Sections

Weather Forecast

Close

At least 207 killed in churches and hotels in Sri Lanka on Easter Sunday

Dickinson man is one part blacksmith; one part horse whisperer

Lee Hecker, owner of Lee’s Farrier Service in Dickinson, shares why he loves being a farrier. James B. Miller, Jr. / Forum News Service1 / 4
“Hot shoeing allows us to do a more extensive alterations of the shoe than banging on cold hard steel, and it’s something I still do today,” Lee Hecker said. James B. Miller, Jr. / Forum News Service2 / 4
Lee Hecker explains that in the farrier trade, the tool hand is known as the "smart hand" while the hammer hand is known as the "dumb hand." James B. Miller, Jr. / Forum News Service3 / 4
Lee Hecker works on Cloud, a barrel racing filly belonging to Wade Entze. James B. Miller, Jr. / Forum News Service4 / 4

DICKINSON, N.D. - Horseshoes, and the people who shod them, have gone hand-in-hand with the rise and fall of nations since time immemorial.

Historical evidence of horseshoes and horse husbandry exists in cultures as different and far ranging as the Celts of the northern British Isles and the nomadic peoples of the eastern Eurasian steppes. An old French word for blacksmith, “farriers” trace their history as far back as the invention of the horseshoe and have today become synonymous with those breeds of cowboy blacksmith that keep the forges lit and the horses afield.

“I picked up horseshoeing after getting out of the Army,” Lee Hecker, owner of Lee’s Farrier Service in Dickinson, said. “Been shoeing horses ever since. You never stop learning and you can never learn it all.”

Hecker, who has personally forged nearly every tool in his shop and shod more horses than he cared to estimate, said that a farrier has always been “one part blacksmith, one part horse whisperer and two parts broke -- physically and financially.”

“There’s never been a rich farrier. You don’t get into this trade to be rich; you do it because you love it and there’s always benefits to learning a trade,” Hecker said. “I shoe mainly barrel-racing horses and ranch horses. I’d much rather shoe a barrel-racing horse than any other, because a pretty young lady smiling at you while you work their horse is better than some bulldogger smiling or growling at you with two busted front teeth.”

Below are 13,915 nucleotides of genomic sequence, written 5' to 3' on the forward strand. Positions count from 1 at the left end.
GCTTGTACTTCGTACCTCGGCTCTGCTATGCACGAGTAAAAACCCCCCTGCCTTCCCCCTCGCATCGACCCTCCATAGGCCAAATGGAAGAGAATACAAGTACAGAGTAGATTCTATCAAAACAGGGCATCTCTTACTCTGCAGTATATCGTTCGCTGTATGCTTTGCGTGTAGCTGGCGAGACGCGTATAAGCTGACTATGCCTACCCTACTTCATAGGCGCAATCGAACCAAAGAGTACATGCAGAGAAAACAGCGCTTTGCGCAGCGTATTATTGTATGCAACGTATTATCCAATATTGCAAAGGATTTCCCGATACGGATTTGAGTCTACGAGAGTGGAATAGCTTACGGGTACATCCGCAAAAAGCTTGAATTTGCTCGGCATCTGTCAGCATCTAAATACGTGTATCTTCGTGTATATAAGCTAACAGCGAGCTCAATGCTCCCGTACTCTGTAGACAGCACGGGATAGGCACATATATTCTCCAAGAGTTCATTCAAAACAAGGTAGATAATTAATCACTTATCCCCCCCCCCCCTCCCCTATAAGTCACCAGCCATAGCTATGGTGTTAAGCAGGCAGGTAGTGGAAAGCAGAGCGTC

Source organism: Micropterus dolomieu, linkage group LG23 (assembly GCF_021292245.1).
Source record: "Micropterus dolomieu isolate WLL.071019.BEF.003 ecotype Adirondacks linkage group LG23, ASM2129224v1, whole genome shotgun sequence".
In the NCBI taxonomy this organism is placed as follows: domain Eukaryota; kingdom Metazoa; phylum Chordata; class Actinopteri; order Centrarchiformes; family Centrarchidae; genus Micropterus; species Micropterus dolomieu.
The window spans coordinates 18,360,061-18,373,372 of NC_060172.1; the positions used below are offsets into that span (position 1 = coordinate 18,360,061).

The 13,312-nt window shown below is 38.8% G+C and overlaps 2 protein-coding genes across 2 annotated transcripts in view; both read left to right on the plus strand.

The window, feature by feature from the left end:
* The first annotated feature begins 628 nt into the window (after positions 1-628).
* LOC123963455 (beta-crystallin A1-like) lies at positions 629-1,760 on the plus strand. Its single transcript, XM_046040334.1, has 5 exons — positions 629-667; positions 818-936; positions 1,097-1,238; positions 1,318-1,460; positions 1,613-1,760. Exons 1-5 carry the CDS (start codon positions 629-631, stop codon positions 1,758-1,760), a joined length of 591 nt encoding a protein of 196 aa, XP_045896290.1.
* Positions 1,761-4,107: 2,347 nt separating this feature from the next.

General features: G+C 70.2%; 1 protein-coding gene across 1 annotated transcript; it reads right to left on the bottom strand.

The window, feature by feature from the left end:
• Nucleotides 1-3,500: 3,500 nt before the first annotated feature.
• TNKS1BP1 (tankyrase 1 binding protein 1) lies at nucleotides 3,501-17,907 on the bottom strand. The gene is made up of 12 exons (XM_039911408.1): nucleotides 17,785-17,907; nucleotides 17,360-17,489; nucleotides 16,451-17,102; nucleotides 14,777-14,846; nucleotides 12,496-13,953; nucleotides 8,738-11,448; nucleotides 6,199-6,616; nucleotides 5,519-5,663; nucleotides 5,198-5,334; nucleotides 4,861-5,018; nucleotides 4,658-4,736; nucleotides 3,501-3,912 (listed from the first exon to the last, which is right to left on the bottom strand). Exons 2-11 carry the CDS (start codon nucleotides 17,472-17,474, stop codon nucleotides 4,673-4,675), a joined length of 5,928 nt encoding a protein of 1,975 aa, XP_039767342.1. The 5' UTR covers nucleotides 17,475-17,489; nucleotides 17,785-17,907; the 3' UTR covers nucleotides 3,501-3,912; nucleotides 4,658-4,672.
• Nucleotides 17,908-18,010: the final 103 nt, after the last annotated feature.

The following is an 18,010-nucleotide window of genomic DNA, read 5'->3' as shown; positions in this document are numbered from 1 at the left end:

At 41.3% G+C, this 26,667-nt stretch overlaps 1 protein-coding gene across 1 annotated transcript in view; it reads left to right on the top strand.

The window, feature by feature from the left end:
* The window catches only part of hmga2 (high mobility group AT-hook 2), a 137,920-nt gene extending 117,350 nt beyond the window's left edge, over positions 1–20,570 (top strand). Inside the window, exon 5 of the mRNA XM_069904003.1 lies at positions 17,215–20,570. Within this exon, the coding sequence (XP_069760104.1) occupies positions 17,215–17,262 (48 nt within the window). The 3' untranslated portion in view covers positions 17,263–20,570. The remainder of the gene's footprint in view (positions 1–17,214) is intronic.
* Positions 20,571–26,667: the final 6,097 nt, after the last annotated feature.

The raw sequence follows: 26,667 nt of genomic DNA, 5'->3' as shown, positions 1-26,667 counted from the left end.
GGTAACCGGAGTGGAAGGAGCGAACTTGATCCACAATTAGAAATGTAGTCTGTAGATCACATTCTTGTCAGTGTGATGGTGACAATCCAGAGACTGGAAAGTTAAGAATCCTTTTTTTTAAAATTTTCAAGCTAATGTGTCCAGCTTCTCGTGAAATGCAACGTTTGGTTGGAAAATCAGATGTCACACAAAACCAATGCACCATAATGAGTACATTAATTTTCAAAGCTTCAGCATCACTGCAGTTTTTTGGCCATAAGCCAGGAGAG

Born in 1949, the 70-year-old Hecker is witty and very much spry for a man of his age and profession. Hecker registered for the draft after graduating from high school in Belfield, but received such a low draft number that he expected he would never be called. So the next day he went down and volunteered for service. It was while stationed in Germany that he first encountered the European version of the blacksmith farrier -- Der Hufschmied.

“When I came back from my time in the service and got out, a friend of mine talked me into going to horseshoeing school and I’ve been doing this ever since,” Hecker said. “Americans almost forgot how to do much of what we do today, and if it weren’t for some blacksmiths traveling back to Europe, we might have lost this knowledge all together.”

Hecker was referring to the nearly lost art of “hot shoeing” a horse. When he first started in the business typical forges in the United States were heated using coal instead of gas, a reality that stoked more than fire -- it stoked fear. With the occasional fire and the ever constant threat of it spreading on the prairie, many farriers turned to “cold shoeing” horses instead.

“An entire generation of farriers never learned the technique and it nearly cost the trade as a result,” Hecker said. “Hot shoeing allows us to do a more extensive alterations of the shoe than banging on cold hard steel, and it’s something I still do today.”

The benefits of hot shoeing have been a topic of debate within the trade, but Hecker said it’s best practices for protecting the horse.

“After the foot has been trimmed, rasped and is ready for the new shoe, we heat the shoe in the forge and place it briefly on the foot to sear the path where the shoe will sit,” Hecker said. “It helps make a smooth surface between the hoof and the shoe and seals the cut horn tubules, making them less likely to dry out in the summer or take on moisture and soften in the winter.”

While many professions and trades in the United States have had to fear the encroachment of automation and technology, Hecker said that as long as there are horses there will be farriers.

“I believe that with American ingenuity we could invent a machine that could do all of this for us and wipe out the farrier business in a day,” Hecker said. “I don’t see that happening though, because we aren’t going to spend billions and billions of dollars to develop such a technology when we have farriers who will do it.”

Wade Entze, and his filly Cloudy, rely on the services of Hecker.

“He’s more than just a horseshoe guy, or a blacksmith,” Entze said. “Men like Lee are basically veterinarians in how they can help a horse. I brought in a lame horse to Lee years back and he worked it and fixed her up and by the time we had her back at the farm she was good as new. He’s a true horse whisperer.”